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Sunday I caught two salmon from the St. Mary's river. One had a bulging red eye and they both had one deformed stubby pectoral fin. they seemed fine and I didn't think anything about it until I was reading about VHS. Has anyone else seen this. I'm wondering if the fish are safe to eat.

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good point mike, we should also learn how the disinfect our boats and any other equipment that may get splashed with water to slow/prevent the spread to our inland lakes. I learn more and about this every day at work, let me tell you this is the ugliest thing to hit the great lakes in a very long time. However it is a virus and "should" run its course, but nobody really knows how long it takes. Also want to give the MDNR a pat on the back for the steps they have already taken on this matter, it is for our own good!

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Over the last 3 days, I've been doing a lot of research on the VHS stuff. I've used three primary sources; The Michigan DNR website, the local DNR office here in Kzoo, and a Kzoo vet who's licensed to perform research for the DNR and wildlife studies and who's familiar with the disease.

Here's a hitlist of facts EVERY angler should know:

1) VHS is cold water species virus who's symtoms are very similiar to the Ebolla virus. It stands for Viral Hemoragic (I think the third word is syndrom, will double check). That basically means that the fish hemorages, or bleeds as a result from having the virus.

2) It only affects cold blooded species. Eating a piece of VHS infected fish will not affect any warm blooded animal(including humans). There are no restrictions on consuming fish due to VHS. It cannot be transmitted to a warm blooded species.

3) There has not been a large magnitude of die-offs due to this disease. It has killed a couple of warm water species(crappie and musky) as well as a couple of different varieties of bait fish. No significant die offs of cool water species(trout/salmon) have been attributed to VHS.

4) 95% of all of the fish in Michigan are known to be carriers of the virus. It's believed, but not known for sure, that certain attributes of ecosystems can help them to resist significant viral outbreaks. It's not known for sure if it will kill any fish infected, but it seems unlikely because nearly all fish are carriers. More research is needed in this area.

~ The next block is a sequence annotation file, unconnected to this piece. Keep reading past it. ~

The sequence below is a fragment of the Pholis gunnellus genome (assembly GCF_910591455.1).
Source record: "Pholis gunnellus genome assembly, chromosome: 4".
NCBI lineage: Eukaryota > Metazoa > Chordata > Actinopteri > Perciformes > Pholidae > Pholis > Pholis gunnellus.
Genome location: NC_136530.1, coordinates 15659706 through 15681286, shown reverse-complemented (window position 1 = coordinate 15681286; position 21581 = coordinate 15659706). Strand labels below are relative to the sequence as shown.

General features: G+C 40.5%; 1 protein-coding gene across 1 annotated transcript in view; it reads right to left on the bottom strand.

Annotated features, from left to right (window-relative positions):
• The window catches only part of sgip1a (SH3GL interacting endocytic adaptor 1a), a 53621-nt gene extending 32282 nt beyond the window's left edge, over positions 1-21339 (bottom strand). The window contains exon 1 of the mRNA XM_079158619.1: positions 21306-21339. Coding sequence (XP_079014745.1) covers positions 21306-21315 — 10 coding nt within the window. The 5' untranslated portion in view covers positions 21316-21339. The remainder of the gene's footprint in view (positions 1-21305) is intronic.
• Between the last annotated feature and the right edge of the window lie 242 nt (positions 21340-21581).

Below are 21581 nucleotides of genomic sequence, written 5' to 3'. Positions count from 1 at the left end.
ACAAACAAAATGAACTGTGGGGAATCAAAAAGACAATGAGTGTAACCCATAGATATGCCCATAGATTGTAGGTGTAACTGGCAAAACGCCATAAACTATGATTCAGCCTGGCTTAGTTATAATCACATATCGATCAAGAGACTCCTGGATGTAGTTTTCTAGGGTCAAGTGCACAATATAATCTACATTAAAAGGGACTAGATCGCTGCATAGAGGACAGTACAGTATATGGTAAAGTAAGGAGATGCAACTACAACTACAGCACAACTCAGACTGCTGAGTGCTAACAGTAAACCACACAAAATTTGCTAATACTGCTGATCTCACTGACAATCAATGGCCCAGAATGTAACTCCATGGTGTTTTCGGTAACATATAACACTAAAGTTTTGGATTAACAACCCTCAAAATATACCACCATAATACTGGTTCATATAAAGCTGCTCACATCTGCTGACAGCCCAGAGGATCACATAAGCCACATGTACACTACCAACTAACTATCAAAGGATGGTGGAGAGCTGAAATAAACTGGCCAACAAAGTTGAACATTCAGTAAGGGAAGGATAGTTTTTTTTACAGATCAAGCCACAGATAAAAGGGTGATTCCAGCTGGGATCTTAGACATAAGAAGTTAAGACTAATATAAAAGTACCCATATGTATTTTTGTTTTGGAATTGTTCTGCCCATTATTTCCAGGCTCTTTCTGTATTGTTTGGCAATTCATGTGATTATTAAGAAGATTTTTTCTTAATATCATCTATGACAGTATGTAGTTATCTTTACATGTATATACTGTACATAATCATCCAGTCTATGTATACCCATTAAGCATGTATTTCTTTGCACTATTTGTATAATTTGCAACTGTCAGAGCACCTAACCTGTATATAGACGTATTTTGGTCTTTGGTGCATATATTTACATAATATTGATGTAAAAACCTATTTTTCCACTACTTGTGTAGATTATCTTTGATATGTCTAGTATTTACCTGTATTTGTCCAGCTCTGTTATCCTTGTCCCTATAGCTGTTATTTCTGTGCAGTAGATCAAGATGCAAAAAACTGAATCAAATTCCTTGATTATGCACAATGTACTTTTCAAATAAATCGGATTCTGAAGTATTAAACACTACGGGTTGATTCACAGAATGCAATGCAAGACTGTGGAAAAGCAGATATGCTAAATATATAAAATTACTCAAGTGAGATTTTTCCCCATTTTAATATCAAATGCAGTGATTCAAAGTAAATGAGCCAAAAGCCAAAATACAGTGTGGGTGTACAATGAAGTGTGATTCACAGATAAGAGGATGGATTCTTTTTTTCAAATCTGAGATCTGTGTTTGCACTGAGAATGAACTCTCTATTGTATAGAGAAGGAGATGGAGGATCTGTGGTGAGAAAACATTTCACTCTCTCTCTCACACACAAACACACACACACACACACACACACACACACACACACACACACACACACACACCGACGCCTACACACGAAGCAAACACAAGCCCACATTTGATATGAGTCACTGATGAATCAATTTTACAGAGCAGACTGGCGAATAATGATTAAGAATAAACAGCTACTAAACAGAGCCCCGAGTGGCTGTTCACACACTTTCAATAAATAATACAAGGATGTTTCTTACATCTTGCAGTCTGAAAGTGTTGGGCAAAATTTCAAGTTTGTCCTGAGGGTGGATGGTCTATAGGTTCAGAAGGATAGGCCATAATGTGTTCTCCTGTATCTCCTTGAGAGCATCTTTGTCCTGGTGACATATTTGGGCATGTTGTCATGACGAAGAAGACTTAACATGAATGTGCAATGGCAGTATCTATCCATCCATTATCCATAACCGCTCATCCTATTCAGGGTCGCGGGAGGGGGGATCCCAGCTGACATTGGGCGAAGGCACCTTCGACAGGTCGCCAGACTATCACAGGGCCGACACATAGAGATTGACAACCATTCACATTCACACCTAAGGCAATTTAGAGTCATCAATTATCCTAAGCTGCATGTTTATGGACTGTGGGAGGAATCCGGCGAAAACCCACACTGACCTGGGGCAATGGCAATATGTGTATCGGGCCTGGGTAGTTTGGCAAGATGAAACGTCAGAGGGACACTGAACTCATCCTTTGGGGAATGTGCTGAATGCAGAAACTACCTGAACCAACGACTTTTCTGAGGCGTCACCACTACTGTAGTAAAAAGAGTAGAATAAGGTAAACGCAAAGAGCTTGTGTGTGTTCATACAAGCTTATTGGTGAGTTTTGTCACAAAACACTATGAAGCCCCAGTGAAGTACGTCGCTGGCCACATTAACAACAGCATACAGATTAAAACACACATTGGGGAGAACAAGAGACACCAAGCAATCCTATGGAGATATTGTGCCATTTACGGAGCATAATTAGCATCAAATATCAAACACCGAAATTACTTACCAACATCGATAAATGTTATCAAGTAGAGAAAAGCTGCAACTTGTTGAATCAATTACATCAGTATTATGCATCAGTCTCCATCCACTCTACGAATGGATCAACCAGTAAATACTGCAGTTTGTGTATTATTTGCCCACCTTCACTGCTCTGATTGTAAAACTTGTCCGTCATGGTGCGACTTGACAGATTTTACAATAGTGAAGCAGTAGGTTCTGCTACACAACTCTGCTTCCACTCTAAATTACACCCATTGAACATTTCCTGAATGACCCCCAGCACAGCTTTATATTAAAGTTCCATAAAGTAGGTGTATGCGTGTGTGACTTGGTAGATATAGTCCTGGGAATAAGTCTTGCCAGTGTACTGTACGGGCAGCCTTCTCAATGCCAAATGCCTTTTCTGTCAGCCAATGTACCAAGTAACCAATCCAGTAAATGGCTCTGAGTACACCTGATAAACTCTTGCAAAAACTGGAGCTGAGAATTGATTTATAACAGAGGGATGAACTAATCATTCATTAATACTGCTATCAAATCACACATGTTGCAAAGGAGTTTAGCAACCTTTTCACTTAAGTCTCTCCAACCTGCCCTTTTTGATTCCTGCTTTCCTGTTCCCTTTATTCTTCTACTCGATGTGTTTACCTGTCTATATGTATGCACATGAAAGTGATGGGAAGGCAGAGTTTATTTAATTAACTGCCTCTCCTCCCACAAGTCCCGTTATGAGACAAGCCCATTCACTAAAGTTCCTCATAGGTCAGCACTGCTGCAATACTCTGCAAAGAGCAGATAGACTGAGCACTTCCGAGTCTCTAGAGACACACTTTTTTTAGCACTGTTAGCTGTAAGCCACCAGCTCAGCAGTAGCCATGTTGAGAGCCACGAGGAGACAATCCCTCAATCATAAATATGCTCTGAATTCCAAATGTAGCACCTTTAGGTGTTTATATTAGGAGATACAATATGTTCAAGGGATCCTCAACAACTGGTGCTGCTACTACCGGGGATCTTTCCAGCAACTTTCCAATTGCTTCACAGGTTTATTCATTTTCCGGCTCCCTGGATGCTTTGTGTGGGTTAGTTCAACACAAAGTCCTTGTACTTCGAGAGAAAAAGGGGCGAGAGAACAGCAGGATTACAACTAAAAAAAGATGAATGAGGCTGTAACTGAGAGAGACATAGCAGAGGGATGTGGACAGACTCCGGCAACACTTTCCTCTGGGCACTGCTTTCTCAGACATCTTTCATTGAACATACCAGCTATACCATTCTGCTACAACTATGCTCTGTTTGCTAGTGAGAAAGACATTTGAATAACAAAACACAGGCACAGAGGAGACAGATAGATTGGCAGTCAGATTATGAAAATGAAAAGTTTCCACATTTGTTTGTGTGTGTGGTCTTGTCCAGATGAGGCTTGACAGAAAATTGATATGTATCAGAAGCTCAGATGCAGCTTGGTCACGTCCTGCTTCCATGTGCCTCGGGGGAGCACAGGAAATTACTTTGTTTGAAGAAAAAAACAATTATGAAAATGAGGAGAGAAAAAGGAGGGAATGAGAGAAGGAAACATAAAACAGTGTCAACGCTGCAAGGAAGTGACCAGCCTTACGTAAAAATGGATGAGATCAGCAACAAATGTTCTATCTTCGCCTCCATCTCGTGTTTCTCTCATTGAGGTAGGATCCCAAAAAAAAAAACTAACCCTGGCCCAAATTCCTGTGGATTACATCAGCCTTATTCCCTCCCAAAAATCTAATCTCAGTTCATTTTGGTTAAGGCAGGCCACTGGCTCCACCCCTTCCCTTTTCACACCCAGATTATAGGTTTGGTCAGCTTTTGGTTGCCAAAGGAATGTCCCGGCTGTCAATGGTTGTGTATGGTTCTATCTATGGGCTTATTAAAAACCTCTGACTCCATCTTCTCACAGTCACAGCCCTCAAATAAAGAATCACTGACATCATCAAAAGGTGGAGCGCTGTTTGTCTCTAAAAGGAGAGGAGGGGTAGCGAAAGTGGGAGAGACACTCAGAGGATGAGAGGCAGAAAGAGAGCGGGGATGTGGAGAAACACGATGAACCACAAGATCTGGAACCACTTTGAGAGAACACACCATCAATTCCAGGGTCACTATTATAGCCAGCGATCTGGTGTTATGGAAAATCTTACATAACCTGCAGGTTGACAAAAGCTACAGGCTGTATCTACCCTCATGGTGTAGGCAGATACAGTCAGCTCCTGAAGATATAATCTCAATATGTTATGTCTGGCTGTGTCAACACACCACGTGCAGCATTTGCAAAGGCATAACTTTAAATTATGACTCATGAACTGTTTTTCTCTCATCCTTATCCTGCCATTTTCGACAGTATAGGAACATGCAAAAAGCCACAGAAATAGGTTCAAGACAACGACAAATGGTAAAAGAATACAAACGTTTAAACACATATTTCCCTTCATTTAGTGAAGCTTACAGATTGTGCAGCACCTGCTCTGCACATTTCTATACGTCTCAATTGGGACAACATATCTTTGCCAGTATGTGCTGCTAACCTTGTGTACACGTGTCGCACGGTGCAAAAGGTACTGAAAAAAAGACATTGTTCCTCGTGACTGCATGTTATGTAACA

5) Fully expect EXTREMELY tight regulations on the use of spawn and most types of live bait this summer and fall. The post Walleye Express made has the link to the DNR website.

6) The DNR is asking that ANY fish caught that is suspected of having the virus be put on ice and delivered to a DNR station. Symptons are blood or bloody splotches in the eye of a fish, blood or bloody splotches from the scales of a fish, or blood hemoraging from a swim bladder or other internal organs. Salmon Quest, the bulging red eye would be suspect fish while the missing fin is likely a clipped fin or damage from another fish.

7) This came from the ocean and has been known for several years in the atlantic northeast portions of Canada. It likely came in from an ocean vessel.

8) There's no risk of fishing being closed in Michigan. I heard that rumor at the boat ramp several weeks ago. The fishing will not be closed. There will be bait regulations in place in the near future.

9) This was emphasized HUGE. Make sure ALL vessels are cleaned prior to fishing. It's our responsibility to help manage the ecosystems we enjoy in the region, and this is a simple way to do it. It only takes 15 minutes to rinse off the outside of a boat with a garden hose and to dump some soapy water through your live wells. I did this to my boat last night. Including uncovering the boat and covering it back up(by myself), I spent a half hour doing this. Cleaning the boat and bringing infected fish into the DNR stations are two simple things that help to give the proper people the tools to help our manage our natural resources.

I hope this post helps educate and encourage everybody who enjoys the state's fisheries. We should not fear this disease, it's been around for a very long time. We SHOULD all do our part and help conserve our natural resources.

Good/responsible Fishing!

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